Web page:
Shop vacancies not just about slowdown
The economic slowdown has compounded the problems faced by some UK high streets but is not the only cause.
Reacting to new figures from The Local Data Company, published today (Thursday) which show shop-vacancy rates have reduced in many areas but remain high in northern and midlands towns, the British Retail Consortium (BRC) said many of the problems of town centres have more fundamental causes than simply the economic slowdown and recovery alone will not overcome them.
Towns in the North, where a higher proportion of the economy tends to be public sector, will also be particularly vulnerable to future cuts in public spending – full details of which will be revealed by the Government next month.
Town centres can have a bright future but they need to be actively planned, managed and nurtured.
Stephen Robertson British Retail Consortium Director General said: "It's good to see closure rates now slowing in some towns, but they remain stubbornly high in the North and Midlands.
"Many of the problems of town centres have more fundamental causes than simply the economic slowdown and they will not disappear just because recovery is underway.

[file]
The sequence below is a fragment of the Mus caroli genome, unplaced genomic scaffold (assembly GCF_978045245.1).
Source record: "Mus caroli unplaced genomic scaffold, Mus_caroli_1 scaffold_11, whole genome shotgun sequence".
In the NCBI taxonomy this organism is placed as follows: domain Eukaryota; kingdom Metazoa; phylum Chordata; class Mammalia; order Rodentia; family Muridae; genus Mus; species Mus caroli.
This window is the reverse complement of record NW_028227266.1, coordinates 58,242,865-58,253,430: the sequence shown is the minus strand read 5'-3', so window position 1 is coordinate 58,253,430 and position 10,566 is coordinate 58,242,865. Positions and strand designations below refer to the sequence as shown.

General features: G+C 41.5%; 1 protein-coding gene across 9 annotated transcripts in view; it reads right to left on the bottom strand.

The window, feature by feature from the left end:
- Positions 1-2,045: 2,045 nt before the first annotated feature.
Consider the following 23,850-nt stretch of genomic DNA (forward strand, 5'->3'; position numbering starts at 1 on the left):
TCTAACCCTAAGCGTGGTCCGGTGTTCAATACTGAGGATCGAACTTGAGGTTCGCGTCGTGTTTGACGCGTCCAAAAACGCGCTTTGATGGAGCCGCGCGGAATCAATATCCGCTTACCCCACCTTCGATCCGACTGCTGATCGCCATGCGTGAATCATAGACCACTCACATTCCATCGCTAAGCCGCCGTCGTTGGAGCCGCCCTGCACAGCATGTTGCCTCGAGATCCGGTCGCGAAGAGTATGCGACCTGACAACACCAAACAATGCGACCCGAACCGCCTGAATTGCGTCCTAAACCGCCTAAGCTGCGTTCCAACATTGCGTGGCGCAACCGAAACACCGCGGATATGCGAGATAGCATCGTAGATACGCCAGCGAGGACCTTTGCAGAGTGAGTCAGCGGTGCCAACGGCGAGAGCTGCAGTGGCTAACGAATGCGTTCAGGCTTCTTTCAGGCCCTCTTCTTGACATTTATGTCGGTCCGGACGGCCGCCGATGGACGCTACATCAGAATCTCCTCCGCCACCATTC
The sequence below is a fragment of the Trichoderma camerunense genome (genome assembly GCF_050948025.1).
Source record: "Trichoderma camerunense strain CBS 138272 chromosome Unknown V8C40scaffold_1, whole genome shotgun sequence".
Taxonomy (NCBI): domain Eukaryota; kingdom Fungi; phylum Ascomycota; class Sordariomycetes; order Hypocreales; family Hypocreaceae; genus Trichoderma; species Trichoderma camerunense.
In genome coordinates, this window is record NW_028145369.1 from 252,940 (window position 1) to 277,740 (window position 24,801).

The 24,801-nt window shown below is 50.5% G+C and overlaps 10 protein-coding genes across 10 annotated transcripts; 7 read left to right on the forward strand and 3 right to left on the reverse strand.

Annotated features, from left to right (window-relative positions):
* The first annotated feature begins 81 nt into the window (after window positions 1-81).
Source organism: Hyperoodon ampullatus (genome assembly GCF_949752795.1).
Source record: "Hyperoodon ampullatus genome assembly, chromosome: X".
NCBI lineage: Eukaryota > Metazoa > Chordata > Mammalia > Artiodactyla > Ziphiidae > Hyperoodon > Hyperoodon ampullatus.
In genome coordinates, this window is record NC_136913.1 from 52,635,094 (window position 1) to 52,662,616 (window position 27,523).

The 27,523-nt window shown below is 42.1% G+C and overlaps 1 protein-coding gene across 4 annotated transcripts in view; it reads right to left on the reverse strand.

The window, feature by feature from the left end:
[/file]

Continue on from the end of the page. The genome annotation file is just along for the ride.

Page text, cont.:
"High street shops are often battling big bills for business rates and rents, parking and access difficulties, as well as failure to manage and invest in the area.
"High streets are the heart of local communities and economies – providing jobs and essential services. Their future success cannot be left to chance. Town centres need to be actively managed by local authorities with their retailers, other businesses and residents. These figures show this need is even more pressing in towns outside South East England.
"Retailers make a significant contribution to improving their local trading environments, for example, through investments of time and resources in the work of local partnerships such as Business Improvement Districts. Central and local government must do the same. Our 21st Century High Street report provides the template for what is needed."
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